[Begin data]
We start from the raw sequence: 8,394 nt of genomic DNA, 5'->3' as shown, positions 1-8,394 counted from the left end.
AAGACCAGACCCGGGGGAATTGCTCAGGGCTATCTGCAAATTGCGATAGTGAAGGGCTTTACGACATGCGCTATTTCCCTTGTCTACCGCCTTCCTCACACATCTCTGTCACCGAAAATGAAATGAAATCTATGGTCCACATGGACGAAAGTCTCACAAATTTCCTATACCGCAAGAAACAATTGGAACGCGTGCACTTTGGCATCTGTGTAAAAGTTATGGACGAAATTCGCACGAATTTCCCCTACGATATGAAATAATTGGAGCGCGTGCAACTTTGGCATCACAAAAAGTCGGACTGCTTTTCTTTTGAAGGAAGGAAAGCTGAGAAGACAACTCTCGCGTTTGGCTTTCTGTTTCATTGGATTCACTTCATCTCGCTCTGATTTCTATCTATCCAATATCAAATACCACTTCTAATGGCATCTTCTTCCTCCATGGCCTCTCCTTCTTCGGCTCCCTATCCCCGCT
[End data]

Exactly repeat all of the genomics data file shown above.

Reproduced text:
We start from the raw sequence: 8,394 nt of genomic DNA, 5'->3' as shown, positions 1-8,394 counted from the left end.
AAGACCAGACCCGGGGGAATTGCTCAGGGCTATCTGCAAATTGCGATAGTGAAGGGCTTTACGACATGCGCTATTTCCCTTGTCTACCGCCTTCCTCACACATCTCTGTCACCGAAAATGAAATGAAATCTATGGTCCACATGGACGAAAGTCTCACAAATTTCCTATACCGCAAGAAACAATTGGAACGCGTGCACTTTGGCATCTGTGTAAAAGTTATGGACGAAATTCGCACGAATTTCCCCTACGATATGAAATAATTGGAGCGCGTGCAACTTTGGCATCACAAAAAGTCGGACTGCTTTTCTTTTGAAGGAAGGAAAGCTGAGAAGACAACTCTCGCGTTTGGCTTTCTGTTTCATTGGATTCACTTCATCTCGCTCTGATTTCTATCTATCCAATATCAAATACCACTTCTAATGGCATCTTCTTCCTCCATGGCCTCTCCTTCTTCGGCTCCCTATCCCCGCT